DeValls Bluff, Arkansas
March 2nd 1865
Yours of the 19th ult. has been received. I can say that I have the same longing desire to see you and be with you that [you] express toward me. I do not share with you in all your doubts of our future success although at times I have many dark hours as well as others. I do not mark out and entertain any course to pursue because it is certain of success by any means but as the best course to pursue under all circumstances. This as I understand it is the only true way to follow in this life. All roads are more or less hilly, and the traveler may be lost on most any of them at certain times, but one must be traveled and the only practical question is, which can be traveled with the most safety and is best adapted to the travelers means of travel.
Time drags slowly on here with me. As I have my mind made up to leave the service, it does not have that interest for me that it otherwise would, And this is a miserably dull place anyway. It is true we have boats arriving here every two or three days, but there is no society here and nothing going on but a little dry military duty that is incident to a military post of this kind. And then it is in Arkansas. If there is a state or country that I detest in the full acceptation of the term, it is Arkansas. It is worth nothing but as a human slaughter pen. It would be a fit place for traitors to “die in the last ditch” in. It would take but a short time for them to pick their last pick down here.
It is raining today and I have no good books to read and hardly know how to occupy my time profitably. I have been about as usual since writing you before. Have had some cough but two or three days. I had a very pleasant dream the other night of being with you. I thought we were in your room sitting down by the window together. We talked by moonlight for a long time. O what a pleasant dream. Mother called out, “Mary,” and I woke up and was perplexed that it was not reality. I very often take delight in thinking of my dear wife.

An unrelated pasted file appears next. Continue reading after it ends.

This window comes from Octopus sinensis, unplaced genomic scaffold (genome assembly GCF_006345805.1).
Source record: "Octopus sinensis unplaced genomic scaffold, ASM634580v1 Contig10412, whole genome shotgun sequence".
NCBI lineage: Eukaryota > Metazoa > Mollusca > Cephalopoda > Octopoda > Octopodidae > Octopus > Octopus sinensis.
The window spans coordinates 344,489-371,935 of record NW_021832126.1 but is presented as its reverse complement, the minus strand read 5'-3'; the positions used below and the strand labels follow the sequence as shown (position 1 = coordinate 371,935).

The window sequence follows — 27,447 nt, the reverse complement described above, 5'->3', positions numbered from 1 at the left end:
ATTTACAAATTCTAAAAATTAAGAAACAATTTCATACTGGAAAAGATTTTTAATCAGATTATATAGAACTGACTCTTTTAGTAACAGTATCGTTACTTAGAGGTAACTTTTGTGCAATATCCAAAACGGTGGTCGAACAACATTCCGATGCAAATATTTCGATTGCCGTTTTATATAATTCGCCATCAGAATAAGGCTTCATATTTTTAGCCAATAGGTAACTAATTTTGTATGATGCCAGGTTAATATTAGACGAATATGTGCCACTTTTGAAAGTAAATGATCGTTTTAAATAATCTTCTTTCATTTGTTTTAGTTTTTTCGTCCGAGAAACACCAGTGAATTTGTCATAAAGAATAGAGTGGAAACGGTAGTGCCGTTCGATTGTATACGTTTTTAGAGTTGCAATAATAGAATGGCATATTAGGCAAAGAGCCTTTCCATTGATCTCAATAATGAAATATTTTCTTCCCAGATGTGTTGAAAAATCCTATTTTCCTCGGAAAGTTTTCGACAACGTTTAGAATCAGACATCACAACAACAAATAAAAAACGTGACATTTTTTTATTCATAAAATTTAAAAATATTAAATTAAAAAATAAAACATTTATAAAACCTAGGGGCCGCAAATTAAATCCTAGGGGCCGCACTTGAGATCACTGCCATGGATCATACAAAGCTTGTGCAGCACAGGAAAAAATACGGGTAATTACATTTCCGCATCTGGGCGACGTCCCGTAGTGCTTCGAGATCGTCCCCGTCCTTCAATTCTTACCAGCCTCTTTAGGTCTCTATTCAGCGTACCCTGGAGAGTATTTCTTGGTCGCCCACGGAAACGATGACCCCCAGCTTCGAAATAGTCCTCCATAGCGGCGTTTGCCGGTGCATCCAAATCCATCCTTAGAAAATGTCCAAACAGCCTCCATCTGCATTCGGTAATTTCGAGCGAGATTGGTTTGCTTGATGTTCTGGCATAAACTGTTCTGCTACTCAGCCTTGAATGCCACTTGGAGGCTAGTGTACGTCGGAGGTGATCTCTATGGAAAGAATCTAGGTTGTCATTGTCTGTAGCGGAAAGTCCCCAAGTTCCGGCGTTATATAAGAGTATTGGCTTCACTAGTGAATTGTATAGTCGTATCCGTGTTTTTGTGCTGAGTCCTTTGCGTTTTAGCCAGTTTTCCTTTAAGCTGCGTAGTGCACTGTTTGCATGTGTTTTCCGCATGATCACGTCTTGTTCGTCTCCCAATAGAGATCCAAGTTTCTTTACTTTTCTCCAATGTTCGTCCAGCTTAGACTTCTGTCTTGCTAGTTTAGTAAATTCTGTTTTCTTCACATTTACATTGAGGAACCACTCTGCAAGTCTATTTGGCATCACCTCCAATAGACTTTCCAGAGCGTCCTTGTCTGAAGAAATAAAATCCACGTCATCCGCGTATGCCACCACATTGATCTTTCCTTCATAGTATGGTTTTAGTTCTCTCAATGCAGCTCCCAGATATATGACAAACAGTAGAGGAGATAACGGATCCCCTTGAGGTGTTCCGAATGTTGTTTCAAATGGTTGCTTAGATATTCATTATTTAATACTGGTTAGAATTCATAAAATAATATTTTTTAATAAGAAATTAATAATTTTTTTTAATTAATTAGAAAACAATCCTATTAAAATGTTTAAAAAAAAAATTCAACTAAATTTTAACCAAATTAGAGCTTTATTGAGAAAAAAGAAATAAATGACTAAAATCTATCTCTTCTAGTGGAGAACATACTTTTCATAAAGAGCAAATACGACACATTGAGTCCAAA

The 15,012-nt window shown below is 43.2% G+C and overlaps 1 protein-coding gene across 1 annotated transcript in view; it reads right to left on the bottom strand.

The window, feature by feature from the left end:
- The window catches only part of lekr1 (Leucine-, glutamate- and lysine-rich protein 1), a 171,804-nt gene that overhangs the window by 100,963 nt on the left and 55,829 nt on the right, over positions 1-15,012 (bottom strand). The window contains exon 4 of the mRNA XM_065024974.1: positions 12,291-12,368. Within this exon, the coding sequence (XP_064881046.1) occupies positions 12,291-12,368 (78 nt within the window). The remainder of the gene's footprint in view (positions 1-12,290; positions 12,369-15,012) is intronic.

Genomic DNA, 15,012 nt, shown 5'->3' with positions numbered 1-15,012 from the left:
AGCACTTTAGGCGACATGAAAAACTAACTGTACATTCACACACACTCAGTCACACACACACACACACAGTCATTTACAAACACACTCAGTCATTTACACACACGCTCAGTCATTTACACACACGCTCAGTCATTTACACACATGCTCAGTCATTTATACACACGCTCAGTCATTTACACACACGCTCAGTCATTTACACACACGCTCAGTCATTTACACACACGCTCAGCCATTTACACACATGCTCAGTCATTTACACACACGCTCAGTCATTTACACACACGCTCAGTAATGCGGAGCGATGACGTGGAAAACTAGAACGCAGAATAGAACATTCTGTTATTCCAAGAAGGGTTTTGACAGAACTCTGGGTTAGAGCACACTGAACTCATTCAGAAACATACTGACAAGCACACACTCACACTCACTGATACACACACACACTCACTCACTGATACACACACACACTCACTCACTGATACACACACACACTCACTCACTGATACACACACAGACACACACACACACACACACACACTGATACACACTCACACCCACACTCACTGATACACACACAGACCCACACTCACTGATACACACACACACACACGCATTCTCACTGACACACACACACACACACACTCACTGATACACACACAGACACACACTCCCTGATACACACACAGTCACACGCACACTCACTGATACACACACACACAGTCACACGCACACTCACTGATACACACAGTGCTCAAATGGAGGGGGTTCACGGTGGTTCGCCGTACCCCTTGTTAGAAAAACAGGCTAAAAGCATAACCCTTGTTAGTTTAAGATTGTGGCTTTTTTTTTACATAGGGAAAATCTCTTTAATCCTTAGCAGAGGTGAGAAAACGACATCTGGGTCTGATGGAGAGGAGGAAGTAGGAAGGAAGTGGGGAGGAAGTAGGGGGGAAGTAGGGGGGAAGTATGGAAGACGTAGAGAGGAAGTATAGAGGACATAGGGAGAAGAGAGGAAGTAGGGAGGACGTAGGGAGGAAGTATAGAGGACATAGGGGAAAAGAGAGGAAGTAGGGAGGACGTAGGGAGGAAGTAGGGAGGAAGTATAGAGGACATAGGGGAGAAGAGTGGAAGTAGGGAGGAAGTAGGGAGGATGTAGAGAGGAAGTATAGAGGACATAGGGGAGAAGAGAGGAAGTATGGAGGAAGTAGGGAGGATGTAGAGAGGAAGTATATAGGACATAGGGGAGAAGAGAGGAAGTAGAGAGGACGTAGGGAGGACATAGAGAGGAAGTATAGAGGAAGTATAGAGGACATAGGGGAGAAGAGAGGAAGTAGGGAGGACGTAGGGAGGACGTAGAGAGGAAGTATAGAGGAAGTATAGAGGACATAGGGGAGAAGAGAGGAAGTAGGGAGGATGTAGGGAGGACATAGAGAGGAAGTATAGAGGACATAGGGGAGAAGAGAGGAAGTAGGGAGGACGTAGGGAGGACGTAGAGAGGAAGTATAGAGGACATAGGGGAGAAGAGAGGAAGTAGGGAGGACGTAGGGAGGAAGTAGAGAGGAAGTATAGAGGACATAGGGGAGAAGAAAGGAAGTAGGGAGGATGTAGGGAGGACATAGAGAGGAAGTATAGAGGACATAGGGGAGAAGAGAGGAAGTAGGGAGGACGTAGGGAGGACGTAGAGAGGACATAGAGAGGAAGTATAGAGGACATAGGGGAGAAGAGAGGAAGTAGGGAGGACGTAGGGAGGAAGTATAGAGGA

I presume the reason of Mother’s wondering that I was not coming sooner was that I wrote them some time ago and intimated that I might be home sooner. At that time we hoped to be paid before this. We don’t hear anything with reference to pay excepting a report a few days ago that we were to be paid by the 20th of this month but was to receive only four months pay. A good many of the troops of this department have been sent to New Orleans and there is no prospect of any move south from here this spring.
General Andrews and staff are down on the Gulf near Pensacola Bay. I received a letter from Lt. [Heman D.] Pettibone the other day giving me a history of what he had seen &c. He is promoted to be First Lieutenant in another company now. Col. [Hans] Mattson & Foster have been at me for some time to go over to the house some evening and have a game of whist and I was going tonight but as it rains very hard, I shan’t go. Lt. Col. Foster told me the other day that he had fine soldiering this winter. This is about our only pastime here.
Let me see, I believe you and I have played whist together. The honors don’t count at the nine hole. I wish you were here with me today or I with you there. I would give anything to see you. You are so precious to me.
Ever yours, — Isaac Taylor
Return to Isaac Taylor Letters